Raytheon disputes Korb's assertion that he was fired, contending instead that he voluntarily resigned. Because we uphold summary judgment in Raytheon's favor, even accepting Korb's assertion that he was fired, this disputed factual issue is not material. Furthermore, Raytheon does not contest Korb's claim that Raytheon's actions were taken in response to his statements at the press conference.
In December, 1987, Korb filed a complaint in the Superior Court alleging wrongful termination in bad faith and for reasons that violated the public policy of the Commonwealth. He also alleged that Raytheon interfered by threats, intimidation, and coercion with rights secured by the Constitution and the laws of the United States and of the Commonwealth of Massachusetts in violation of the SCRA. Raytheon removed the case to Federal District Court pursuant to 28 U.S.C. § 1441 (1988). Korb then amended his complaint, deleting any references to the Constitution or laws of the United States. On February 15, 1989, the Federal District Court remanded the case to the Superior Court on the ground that it did not raise a Federal question. In December, 1989, a judge of the Superior Court, treating Raytheon's motion to dismiss as a motion for summary judgment under Mass. R. Civ. P. 56, 365 Mass. 824 (1974), see Mass. R. Civ. P. 12 (b), 365 Mass. 754 (1974), entered judgment for Raytheon on both counts. Korb appealed and we transferred the case from the Appeals Court on our own motion.
1. Wrongful discharge. Korb alleges that he was wrongfully terminated in bad faith and in violation of the public policy of the Commonwealth as set forth in art. 16 of the Massachusetts Declaration of Rights. In DeRose v. Putnam Management Co., 398 Mass. 205 (1986), we held that employees at will may recover from employers when they are terminated for reasons that violate public policy. Korb contends that art. 16 embodies a strong public policy supporting freedom of speech, and that Raytheon's actions interfered with both his right to express himself and the public's right to hear what he had to say.
Article 16 states in pertinent part: "The right of free speech shall not be abridged."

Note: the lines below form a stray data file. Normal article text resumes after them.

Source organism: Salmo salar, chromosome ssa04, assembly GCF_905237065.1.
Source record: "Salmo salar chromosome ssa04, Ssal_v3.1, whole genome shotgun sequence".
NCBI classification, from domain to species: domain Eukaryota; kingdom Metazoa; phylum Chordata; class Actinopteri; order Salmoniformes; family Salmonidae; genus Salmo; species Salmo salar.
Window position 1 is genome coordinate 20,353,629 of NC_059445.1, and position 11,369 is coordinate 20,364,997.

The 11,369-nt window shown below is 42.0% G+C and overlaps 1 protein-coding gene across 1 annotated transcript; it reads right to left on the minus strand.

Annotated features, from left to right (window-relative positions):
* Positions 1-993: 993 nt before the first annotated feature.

Korb characterizes the public policy at issue too broadly. His situation is not that of an employee who is fired for speaking out on issues in which his employer has no interest, financial or otherwise. To the contrary, Korb was hired to be the corporation's spokesperson, and he spoke against the interests of the corporation. The topic was one of acute concern to Raytheon. Regardless of whether Korb believed himself to be acting privately rather than as a Raytheon employee, and regardless of what Korb actually said, the public perception after the press conference was that a Raytheon lobbyist advocated a reduction in defense spending. Raytheon had a financial stake in not advocating that position. Therefore, it determined that Korb had lost his effectiveness as its spokesperson. There is no public policy prohibiting an employer from discharging an ineffective at-will employee. The fact that Korb's job duties included public speaking does not alter this rule.
We emphasize that Korb's situation does not fall within any public policy that may protect the speech of a whistleblower who speaks against his or her employer's interest. See Mello v. Stop Shop Cos., 402 Mass. 555, 560 n. 6 (1988). Raytheon is not attempting to suppress Korb's speech in order to cover up its own wrongdoing. Nor is there any allegation that Raytheon is discharging Korb in an attempt to deprive him of a contractual benefit to which he is otherwise entitled. See Gram v. Liberty Mut. Ins. Co., 384 Mass. 659 (1981); Fortune v. National Cash Register Co., 373 Mass. 96 (1977).
2. State Civil Rights Act. Korb also asserts a claim under the State Civil Rights Act, G.L.c. 12, § 11I (1990 ed.) (SCRA). The SCRA provides a remedy when "any person or persons, whether or not acting under color of law, interfere by threats, intimidation or coercion, or attempt to interfere by threats, intimidation or coercion, with the exercise or enjoyment by any other person or persons of rights secured by the constitution or laws of the commonwealth." G.L.c. 12, § 11H (1990 ed.) (incorporated into G.L.c. 12, § 11I). Korb's SCRA claim cannot stand for the same reason his wrongful discharge claim cannot stand: there is no improper interference with secured rights when an employer fires an at-will employee who has become ineffective. Although Korb has a secured right to speak out on matters of public concern, and he has a right to express views with which Raytheon disagrees, he has no right to do so at Raytheon's expense. Korb was hired to be an advocate for Raytheon. After he spoke, he lost his utility as Raytheon's advocate. Raytheon therefore determined that, in such circumstances, it would no longer pay him to be its advocate. That business decision was not an interference with any secured rights. Korb is free to express whatever opinions he wishes. Raytheon need not pay him to do so.